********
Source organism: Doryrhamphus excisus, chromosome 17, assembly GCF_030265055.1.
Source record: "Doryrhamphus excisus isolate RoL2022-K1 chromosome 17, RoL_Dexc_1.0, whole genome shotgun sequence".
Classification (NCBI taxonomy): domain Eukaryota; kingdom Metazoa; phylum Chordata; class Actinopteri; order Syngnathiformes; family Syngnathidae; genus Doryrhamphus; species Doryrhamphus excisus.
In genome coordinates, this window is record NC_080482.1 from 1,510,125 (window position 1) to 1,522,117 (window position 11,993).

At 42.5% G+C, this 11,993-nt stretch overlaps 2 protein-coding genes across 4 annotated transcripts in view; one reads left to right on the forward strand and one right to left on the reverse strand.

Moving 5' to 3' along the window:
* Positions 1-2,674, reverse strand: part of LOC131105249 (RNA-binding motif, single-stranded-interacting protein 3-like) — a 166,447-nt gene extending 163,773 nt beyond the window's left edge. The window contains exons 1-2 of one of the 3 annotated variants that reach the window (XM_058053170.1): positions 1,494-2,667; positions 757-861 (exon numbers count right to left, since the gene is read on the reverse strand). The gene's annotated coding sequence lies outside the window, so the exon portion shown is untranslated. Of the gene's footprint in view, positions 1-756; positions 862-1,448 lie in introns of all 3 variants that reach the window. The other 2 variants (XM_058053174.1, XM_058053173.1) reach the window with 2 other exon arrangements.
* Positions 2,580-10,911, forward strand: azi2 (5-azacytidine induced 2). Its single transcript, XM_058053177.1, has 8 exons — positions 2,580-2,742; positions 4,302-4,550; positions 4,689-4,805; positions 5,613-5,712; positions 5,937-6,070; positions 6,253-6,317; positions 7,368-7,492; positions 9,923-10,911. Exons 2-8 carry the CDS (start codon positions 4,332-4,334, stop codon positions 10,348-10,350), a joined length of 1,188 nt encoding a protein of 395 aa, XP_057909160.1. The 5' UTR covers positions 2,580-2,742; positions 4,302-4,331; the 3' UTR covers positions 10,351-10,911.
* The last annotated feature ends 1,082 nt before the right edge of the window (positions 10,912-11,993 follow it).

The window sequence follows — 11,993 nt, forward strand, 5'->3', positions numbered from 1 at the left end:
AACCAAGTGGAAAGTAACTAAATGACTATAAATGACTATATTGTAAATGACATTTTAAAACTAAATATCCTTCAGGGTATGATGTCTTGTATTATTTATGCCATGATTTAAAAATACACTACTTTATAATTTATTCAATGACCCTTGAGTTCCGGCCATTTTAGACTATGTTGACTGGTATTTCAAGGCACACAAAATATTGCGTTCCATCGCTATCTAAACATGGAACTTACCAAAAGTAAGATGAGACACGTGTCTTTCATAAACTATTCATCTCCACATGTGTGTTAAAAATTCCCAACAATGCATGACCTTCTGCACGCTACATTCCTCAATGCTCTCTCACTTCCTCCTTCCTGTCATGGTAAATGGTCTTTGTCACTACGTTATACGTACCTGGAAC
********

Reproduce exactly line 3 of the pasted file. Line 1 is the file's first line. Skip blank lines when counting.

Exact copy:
Classification (NCBI taxonomy): domain Eukaryota; kingdom Metazoa; phylum Chordata; class Actinopteri; order Syngnathiformes; family Syngnathidae; genus Doryrhamphus; species Doryrhamphus excisus.